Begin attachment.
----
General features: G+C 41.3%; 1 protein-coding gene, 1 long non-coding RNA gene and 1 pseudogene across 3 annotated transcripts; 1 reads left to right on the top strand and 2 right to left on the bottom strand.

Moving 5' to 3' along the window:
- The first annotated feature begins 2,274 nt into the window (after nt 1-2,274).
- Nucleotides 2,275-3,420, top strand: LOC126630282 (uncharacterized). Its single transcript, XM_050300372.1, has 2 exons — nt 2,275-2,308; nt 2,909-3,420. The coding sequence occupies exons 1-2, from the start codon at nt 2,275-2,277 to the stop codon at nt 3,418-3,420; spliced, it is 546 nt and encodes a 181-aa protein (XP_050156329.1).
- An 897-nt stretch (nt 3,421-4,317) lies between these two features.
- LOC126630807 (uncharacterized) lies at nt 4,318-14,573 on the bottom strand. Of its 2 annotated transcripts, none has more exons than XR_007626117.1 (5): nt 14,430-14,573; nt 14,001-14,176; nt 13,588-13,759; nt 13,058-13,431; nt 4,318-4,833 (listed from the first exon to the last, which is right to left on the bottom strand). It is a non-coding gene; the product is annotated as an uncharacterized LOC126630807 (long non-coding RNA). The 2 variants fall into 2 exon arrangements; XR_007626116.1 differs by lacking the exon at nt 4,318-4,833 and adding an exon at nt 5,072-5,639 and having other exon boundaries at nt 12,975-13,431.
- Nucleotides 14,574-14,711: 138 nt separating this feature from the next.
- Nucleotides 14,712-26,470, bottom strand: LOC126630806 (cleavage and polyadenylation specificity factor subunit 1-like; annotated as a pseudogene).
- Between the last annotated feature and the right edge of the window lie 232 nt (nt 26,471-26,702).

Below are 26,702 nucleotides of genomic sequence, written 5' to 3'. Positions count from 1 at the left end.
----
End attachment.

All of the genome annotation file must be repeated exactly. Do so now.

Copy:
General features: G+C 41.3%; 1 protein-coding gene, 1 long non-coding RNA gene and 1 pseudogene across 3 annotated transcripts; 1 reads left to right on the top strand and 2 right to left on the bottom strand.

Moving 5' to 3' along the window:
- The first annotated feature begins 2,274 nt into the window (after nt 1-2,274).
- Nucleotides 2,275-3,420, top strand: LOC126630282 (uncharacterized). Its single transcript, XM_050300372.1, has 2 exons — nt 2,275-2,308; nt 2,909-3,420. The coding sequence occupies exons 1-2, from the start codon at nt 2,275-2,277 to the stop codon at nt 3,418-3,420; spliced, it is 546 nt and encodes a 181-aa protein (XP_050156329.1).
- An 897-nt stretch (nt 3,421-4,317) lies between these two features.
- LOC126630807 (uncharacterized) lies at nt 4,318-14,573 on the bottom strand. Of its 2 annotated transcripts, none has more exons than XR_007626117.1 (5): nt 14,430-14,573; nt 14,001-14,176; nt 13,588-13,759; nt 13,058-13,431; nt 4,318-4,833 (listed from the first exon to the last, which is right to left on the bottom strand). It is a non-coding gene; the product is annotated as an uncharacterized LOC126630807 (long non-coding RNA). The 2 variants fall into 2 exon arrangements; XR_007626116.1 differs by lacking the exon at nt 4,318-4,833 and adding an exon at nt 5,072-5,639 and having other exon boundaries at nt 12,975-13,431.
- Nucleotides 14,574-14,711: 138 nt separating this feature from the next.
- Nucleotides 14,712-26,470, bottom strand: LOC126630806 (cleavage and polyadenylation specificity factor subunit 1-like; annotated as a pseudogene).
- Between the last annotated feature and the right edge of the window lie 232 nt (nt 26,471-26,702).

Below are 26,702 nucleotides of genomic sequence, written 5' to 3'. Positions count from 1 at the left end.